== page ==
In those days, I was kind of a bad actor. Not a nice young lady at all. At 20, I was already bitter and sick of life. My childhood had been frustrating, my adolescence as awful as anyone's, and I was attending college to stay away from my parents' house and because that's what everyone wanted me to do. That fall, I had one steady boyfriend, and three other steady on-the-sides. The other guys I dated once or twice in addition don't really rate a mention. They were all furniture, they were all tiresome, and my heart was as dark as a cave at midnight.
I may even have had bats, but I wasn't introspective enough to find out.
Bernie walked into my line of sight as I sat sulking in my apartment window. His hair was golden and he was built very, very nicely, with wide shoulders and narrow hips. I thought he would be a nice addition to my collection, and so I began my campaign. I would meet him, flirt with him, beguile him, use him, dump him. The usual.
So I met him. But he didn't flirt, or even snort and paw the dirt like most college guys. Instead, he talked. About classes, about courses, about news and events and psychology classes. Now I don't mean for a minute that he was the speaker and I was the spoken to (that would have been the steady boyfriend) -- indeed, he absolutely astonished me by asking me what I thought, what my opinions were, what my linguistics classes comprised. We spent time together in conversation, and were becoming -- friends. Good God, he actually got me doing my homework for classes by inviting me to study when he did.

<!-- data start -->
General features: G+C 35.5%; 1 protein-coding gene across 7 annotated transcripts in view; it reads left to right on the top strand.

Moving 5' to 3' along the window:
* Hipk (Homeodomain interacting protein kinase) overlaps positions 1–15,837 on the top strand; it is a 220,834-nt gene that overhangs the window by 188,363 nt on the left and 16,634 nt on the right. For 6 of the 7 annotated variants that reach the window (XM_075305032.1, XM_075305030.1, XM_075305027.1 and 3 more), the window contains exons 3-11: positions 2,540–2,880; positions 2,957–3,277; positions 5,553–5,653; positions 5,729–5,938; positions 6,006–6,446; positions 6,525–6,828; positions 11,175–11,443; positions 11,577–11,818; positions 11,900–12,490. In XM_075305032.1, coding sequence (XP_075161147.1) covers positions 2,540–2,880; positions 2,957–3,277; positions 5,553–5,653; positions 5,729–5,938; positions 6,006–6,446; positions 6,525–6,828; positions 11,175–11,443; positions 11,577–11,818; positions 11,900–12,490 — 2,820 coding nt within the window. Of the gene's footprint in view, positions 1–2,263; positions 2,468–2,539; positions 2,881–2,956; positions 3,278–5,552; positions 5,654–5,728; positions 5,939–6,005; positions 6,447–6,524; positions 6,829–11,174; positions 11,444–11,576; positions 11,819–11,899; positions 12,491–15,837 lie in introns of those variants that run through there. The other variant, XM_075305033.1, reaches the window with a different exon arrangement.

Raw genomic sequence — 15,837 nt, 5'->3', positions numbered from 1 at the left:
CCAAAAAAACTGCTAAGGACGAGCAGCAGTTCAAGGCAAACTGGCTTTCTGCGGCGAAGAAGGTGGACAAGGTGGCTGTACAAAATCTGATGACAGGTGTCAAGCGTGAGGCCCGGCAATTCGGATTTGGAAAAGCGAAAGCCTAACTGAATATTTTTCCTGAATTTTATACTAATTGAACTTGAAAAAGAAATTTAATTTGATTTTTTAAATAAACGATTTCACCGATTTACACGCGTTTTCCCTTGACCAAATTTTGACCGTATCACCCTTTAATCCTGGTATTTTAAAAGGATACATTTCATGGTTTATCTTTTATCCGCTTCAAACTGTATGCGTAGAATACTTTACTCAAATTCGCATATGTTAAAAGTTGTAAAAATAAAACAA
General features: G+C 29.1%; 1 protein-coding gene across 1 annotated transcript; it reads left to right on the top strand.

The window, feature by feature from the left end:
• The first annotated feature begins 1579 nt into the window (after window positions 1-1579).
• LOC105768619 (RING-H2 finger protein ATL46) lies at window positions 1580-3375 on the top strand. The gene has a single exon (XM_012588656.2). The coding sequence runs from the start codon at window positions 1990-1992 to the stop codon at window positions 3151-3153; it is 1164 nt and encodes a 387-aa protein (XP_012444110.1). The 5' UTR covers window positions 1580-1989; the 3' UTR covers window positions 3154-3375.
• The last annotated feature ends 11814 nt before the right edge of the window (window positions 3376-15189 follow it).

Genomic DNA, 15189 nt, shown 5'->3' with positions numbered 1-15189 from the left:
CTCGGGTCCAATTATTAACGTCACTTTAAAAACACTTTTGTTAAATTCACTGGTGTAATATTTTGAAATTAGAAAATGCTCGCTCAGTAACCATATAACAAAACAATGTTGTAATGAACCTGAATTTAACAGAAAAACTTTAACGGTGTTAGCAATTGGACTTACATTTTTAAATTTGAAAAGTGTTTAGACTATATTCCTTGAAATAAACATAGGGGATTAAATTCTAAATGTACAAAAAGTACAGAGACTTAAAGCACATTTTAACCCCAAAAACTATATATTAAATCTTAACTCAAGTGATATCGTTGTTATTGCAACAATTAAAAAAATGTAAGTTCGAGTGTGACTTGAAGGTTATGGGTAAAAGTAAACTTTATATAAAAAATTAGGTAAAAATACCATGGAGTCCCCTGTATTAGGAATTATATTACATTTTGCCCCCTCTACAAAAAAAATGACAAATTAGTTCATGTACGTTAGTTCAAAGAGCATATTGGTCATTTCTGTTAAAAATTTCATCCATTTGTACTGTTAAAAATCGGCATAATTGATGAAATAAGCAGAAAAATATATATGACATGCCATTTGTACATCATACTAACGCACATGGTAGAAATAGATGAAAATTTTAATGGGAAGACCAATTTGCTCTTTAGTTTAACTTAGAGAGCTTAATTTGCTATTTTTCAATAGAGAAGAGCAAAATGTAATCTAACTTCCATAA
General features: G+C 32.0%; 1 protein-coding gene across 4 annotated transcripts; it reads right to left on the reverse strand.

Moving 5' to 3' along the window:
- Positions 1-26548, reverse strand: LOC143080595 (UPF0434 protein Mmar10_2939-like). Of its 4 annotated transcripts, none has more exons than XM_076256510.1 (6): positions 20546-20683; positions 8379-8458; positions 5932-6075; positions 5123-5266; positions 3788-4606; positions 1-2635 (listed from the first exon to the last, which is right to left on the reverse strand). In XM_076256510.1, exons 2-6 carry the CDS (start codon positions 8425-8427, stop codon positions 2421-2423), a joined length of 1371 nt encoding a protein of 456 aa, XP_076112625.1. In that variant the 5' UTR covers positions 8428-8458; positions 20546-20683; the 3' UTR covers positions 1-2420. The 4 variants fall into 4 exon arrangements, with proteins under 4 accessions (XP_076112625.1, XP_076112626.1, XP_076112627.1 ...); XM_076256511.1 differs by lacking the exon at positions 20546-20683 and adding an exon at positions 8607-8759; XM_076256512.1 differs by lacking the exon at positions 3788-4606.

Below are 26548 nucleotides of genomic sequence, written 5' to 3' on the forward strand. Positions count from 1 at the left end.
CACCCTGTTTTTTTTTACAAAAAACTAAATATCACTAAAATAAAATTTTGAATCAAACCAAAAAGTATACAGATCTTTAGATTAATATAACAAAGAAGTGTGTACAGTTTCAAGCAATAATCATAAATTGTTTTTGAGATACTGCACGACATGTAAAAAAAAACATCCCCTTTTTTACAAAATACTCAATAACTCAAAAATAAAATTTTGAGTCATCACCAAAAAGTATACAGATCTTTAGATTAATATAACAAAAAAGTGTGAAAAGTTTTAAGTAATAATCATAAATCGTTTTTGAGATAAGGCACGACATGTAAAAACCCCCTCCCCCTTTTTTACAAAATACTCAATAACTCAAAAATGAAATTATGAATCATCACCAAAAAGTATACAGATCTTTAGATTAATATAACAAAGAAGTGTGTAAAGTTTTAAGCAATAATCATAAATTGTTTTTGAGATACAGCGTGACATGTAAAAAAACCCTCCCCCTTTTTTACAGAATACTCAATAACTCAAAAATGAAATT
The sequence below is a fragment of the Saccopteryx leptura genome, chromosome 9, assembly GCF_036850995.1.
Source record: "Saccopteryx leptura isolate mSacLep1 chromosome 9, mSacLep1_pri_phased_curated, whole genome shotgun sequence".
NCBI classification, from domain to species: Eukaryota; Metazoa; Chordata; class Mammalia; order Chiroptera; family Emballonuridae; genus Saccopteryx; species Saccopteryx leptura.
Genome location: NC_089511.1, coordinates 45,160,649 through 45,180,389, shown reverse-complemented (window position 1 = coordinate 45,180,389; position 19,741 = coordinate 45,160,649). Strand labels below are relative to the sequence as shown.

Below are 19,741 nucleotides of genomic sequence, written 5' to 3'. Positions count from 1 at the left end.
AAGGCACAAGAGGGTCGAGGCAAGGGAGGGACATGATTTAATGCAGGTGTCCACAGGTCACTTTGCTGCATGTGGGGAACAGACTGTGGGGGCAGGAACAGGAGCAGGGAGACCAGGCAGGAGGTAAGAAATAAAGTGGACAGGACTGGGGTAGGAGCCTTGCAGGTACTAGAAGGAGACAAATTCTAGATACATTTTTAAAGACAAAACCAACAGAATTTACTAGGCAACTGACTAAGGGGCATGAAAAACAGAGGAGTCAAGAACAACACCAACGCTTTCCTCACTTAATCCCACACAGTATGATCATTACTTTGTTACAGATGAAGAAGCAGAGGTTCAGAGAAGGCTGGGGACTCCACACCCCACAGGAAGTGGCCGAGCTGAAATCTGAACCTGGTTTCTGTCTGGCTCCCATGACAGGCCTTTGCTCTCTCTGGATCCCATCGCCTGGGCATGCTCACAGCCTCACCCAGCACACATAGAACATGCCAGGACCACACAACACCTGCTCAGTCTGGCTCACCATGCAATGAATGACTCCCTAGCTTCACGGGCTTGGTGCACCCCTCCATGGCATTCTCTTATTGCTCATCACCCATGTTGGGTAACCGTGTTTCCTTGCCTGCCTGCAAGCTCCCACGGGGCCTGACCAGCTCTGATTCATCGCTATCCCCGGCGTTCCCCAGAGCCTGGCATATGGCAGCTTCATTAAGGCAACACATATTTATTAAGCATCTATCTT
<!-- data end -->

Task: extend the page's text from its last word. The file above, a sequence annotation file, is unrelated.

There came a watershed evening when I told him about something funny that had gone on in my Russian class, and he laughed out loud at my joke. He wasn't putting it on to impress me, either. It occurred to me that night that the relationships I had with my social group had no substance by comparison. They did not understand me; they did not have an interest in understanding me. They were interested in dating and mating and grade point averages, not people. Bernie was interacting with a level of Me that no one else had ever bothered to look at.
The following weekend I put the Steady Boyfriend to the test, and as we were headed out to dinner, I told him the funny story from Russian class. Three-quarters of the way through it, I could tell by his eyes that he was lost in his own thoughts. I stopped speaking in mid-sentence, and he never even noticed. The next voice that was heard was his own, telling me about what he intended to do with his practicum in Philadelphia, as though I had never spoken at all. The Steady fought as manipulatively as he could to dissuade me, but a few weeks later, I broke off with him for good, along with all the various side dishes.
To my surprise, the world wasn't a bad place, after all. Bernie and I fit together like puzzle pieces -- the right puzzle pieces -- and from that partnership, the world began to transform. A girl from the AFROTC Women's Drill team named "Sue" unexpectedly wrote a poem about Bernie and me. I don't remember Sue's last name, but the poem has always floated about in my head, all these years. In the Rosemary Box, I found her original typewritten sheet that she shyly handed me. It said this:
"And just like the fairy tale
They met and fell in love
Looking deep into
each others eyes
And their smiles growing
Bright like a sparkle on
a sunlit gem
Their feelings glittered around
And all those who
Could hear the sounds
Of once upon a time
Yeah, Sue, wherever you are, you nailed it. Thanks.